If someone told you that your neighborhood could impact your happiness, would you believe them? It makes sense, after all. Your commute time to work, your proximity to friends and family, your access to your favorite hobbies are all factors of your surrounding environment that could positively or negatively impact your life. But what if that same person also told you that your personality determines where you live and how happy you are?
A new study published in Proceedings of the National Academy of Sciences (PNAS) by an international group of psychologists recently took a look at the intersection between personality and happiness. The study, as detailed in CITYLAB, applied the five-factor model of measuring personality traits to different neighborhoods in London. It explores the neighborhood clustering of the five basic personality traits based on the five-factor model: openness to experience, extraversion, agreeableness, conscientiousness and emotional stability (or lack of neuroticism). For example, the most clustered personality trait was “openness to experience,” which was concentrated in the center of London; while agreeableness and conscientiousness are concentrated in outlying suburban areas. Overall, the study demonstrates that psychological forces shape our neighborhoods as much as social and economic factors.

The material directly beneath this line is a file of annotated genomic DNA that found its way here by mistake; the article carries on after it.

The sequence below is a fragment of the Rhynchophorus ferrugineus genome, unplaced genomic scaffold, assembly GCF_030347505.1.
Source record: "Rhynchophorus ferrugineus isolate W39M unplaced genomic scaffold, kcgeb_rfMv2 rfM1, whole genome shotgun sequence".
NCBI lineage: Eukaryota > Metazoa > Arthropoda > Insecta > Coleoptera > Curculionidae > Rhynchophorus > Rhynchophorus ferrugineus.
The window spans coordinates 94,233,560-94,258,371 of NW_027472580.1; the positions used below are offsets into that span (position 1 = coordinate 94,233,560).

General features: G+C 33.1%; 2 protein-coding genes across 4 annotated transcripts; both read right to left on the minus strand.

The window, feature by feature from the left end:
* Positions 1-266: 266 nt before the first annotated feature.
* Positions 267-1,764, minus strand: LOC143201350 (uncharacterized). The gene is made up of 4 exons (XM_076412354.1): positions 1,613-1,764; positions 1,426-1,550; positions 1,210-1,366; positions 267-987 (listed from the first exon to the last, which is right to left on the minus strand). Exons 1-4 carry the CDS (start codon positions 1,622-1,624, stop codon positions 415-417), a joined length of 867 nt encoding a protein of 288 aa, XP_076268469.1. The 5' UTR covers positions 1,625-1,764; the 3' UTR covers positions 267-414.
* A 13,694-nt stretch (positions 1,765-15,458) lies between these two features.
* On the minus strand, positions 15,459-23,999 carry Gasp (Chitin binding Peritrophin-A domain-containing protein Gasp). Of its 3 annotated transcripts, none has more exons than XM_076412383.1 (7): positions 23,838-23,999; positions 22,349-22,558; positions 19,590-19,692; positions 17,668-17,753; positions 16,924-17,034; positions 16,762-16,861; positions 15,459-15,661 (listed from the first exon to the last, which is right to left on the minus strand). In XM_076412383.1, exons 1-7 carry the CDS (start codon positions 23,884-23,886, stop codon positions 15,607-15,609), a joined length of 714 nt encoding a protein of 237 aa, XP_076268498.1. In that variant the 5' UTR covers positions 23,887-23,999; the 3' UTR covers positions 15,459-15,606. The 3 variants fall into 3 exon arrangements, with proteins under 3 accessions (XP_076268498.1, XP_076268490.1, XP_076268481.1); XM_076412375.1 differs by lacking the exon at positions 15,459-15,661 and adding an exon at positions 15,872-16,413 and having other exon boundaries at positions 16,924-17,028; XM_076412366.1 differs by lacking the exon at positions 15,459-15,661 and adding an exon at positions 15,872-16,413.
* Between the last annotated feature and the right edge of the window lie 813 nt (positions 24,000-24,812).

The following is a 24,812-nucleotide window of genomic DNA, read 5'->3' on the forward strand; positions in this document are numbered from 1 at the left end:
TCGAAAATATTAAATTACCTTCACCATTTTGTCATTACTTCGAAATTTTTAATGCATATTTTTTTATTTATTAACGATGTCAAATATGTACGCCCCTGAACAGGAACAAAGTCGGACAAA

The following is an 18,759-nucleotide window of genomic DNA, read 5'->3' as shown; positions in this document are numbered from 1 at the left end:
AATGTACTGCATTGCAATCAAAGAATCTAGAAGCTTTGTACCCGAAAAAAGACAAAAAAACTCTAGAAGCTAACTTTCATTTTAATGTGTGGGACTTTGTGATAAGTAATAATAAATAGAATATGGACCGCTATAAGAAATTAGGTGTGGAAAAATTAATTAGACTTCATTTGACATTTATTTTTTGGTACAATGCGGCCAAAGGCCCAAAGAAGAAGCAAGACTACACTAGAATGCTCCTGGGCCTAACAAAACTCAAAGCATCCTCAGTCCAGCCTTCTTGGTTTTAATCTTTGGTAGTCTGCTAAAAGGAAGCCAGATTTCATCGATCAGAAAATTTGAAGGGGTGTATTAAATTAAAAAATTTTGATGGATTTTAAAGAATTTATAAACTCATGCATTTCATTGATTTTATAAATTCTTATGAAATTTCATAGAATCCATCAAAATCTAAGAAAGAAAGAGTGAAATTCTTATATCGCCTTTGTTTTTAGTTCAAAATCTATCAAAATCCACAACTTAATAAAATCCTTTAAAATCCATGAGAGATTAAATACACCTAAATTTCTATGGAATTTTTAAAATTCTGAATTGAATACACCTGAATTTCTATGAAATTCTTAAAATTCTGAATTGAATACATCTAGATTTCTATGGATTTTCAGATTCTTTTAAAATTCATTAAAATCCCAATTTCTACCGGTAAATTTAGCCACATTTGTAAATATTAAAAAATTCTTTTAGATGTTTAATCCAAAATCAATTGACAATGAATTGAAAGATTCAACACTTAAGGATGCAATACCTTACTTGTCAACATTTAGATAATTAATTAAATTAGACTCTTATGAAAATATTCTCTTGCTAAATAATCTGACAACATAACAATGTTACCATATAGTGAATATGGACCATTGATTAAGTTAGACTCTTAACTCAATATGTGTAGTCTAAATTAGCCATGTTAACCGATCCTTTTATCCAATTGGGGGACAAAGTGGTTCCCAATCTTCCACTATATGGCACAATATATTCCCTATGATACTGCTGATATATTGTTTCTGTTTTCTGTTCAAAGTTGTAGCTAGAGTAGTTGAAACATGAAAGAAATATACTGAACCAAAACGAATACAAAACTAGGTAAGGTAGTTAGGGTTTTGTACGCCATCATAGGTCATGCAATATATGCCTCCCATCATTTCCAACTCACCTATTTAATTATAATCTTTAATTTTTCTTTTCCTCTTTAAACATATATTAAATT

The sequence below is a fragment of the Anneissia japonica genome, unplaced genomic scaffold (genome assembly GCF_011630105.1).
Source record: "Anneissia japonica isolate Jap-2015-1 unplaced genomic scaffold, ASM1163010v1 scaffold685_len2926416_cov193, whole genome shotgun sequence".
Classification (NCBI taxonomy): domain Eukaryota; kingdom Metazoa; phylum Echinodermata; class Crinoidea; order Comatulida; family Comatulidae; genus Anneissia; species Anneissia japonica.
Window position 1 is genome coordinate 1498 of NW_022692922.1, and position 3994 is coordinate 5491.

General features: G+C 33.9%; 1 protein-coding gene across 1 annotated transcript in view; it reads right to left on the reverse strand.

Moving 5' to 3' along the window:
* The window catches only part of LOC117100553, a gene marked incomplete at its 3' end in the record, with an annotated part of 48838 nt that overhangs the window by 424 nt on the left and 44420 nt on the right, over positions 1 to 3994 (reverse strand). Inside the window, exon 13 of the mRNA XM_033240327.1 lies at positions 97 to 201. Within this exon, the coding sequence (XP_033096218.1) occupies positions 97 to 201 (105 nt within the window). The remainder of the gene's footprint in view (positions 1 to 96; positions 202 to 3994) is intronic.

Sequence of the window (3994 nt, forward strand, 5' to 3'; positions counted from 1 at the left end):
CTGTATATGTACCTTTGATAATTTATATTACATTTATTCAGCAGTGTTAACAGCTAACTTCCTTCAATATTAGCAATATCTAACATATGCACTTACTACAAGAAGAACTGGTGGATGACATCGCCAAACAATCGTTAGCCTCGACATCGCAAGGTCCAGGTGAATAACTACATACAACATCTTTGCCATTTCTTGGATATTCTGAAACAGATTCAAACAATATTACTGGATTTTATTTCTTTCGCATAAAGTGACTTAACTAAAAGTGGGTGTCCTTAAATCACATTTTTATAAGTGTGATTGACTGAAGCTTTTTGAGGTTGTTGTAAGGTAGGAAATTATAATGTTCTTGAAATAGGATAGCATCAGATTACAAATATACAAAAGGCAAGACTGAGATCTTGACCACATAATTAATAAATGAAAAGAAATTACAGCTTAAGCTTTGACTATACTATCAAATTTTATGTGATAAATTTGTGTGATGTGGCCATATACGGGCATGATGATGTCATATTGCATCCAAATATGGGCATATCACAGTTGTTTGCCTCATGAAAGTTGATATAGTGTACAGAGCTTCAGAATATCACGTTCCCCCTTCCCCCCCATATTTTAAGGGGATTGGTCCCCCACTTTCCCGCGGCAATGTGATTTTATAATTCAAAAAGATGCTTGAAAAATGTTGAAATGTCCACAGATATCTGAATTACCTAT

We wondered what would happen if we applied that same model to the Bay Area. What would our neighborhood map look like based on those five personality traits? And could the key to happiness lie in finding the neighborhood or area best suited to your personality? First, let’s break down the five personalities.
San Francisco: Openness to Experience
“Open to experiences” is characterized by “appreciation for art, emotion, adventure, unusual ideas, curiosity, and variety of experience.”
With its entrepreneurial spirit, progressive attitude, and melting pot of cultures and lifestyle choices, San Francisco is the obvious choice. The city is also considered the most liberal place in the country, according to The Economist, further cementing its openness. In San Francisco, you need to be open to all kinds of experiences, including the experience of spending more money for less house.